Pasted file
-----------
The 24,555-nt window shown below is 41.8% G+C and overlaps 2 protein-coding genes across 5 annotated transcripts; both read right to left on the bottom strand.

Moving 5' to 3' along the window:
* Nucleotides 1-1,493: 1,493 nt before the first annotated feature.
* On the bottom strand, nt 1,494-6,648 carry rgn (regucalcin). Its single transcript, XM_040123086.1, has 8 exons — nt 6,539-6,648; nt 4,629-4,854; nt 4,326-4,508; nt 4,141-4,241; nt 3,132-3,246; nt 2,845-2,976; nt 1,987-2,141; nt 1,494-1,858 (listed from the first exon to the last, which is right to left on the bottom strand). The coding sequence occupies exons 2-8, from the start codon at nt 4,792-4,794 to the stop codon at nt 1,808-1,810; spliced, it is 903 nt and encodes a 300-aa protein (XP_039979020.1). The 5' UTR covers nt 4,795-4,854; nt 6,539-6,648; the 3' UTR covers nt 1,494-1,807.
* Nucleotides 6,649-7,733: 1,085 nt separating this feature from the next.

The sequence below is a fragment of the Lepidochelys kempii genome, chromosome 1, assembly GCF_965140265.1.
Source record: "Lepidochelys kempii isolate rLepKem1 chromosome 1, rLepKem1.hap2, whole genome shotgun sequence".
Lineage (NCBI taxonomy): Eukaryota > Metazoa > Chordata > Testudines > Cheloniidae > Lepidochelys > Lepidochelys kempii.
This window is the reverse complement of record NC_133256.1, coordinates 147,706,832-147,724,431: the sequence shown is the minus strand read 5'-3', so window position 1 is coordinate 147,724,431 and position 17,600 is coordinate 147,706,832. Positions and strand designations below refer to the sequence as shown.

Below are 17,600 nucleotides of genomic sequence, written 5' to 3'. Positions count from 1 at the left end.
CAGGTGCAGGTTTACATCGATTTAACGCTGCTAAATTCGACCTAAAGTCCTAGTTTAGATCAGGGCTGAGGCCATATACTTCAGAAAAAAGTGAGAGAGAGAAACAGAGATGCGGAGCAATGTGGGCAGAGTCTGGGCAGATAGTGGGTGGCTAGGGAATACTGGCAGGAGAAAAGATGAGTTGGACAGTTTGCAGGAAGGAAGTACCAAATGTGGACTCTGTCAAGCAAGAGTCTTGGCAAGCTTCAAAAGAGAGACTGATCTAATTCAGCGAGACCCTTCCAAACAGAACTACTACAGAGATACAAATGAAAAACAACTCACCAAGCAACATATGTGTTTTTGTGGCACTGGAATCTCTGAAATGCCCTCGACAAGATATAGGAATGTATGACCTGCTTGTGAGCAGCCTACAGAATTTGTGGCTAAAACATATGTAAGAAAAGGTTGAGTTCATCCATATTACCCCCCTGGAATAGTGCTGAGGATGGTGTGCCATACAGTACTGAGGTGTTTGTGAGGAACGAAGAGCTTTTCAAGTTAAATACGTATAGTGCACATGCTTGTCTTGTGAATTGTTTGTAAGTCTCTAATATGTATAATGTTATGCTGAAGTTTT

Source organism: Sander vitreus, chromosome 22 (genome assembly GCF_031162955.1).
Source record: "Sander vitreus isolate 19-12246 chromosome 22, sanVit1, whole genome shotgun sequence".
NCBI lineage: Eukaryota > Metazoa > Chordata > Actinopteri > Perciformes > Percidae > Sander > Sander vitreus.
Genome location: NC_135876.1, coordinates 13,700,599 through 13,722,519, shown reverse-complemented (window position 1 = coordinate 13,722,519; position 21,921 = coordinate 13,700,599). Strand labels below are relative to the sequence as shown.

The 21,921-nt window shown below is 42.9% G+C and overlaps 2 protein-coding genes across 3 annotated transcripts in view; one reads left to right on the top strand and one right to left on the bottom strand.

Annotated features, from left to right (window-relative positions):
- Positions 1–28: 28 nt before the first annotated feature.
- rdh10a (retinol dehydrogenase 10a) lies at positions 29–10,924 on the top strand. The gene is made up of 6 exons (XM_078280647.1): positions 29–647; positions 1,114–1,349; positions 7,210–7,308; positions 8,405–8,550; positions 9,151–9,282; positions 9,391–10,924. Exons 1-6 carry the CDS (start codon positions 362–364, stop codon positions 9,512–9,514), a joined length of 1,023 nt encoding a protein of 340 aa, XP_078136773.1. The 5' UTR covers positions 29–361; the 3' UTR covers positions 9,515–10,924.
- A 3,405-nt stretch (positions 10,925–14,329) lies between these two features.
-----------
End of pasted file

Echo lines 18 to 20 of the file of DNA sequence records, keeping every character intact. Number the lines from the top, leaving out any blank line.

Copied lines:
- Positions 1–28: 28 nt before the first annotated feature.
- rdh10a (retinol dehydrogenase 10a) lies at positions 29–10,924 on the top strand. The gene is made up of 6 exons (XM_078280647.1): positions 29–647; positions 1,114–1,349; positions 7,210–7,308; positions 8,405–8,550; positions 9,151–9,282; positions 9,391–10,924. Exons 1-6 carry the CDS (start codon positions 362–364, stop codon positions 9,512–9,514), a joined length of 1,023 nt encoding a protein of 340 aa, XP_078136773.1. The 5' UTR covers positions 29–361; the 3' UTR covers positions 9,515–10,924.
- A 3,405-nt stretch (positions 10,925–14,329) lies between these two features.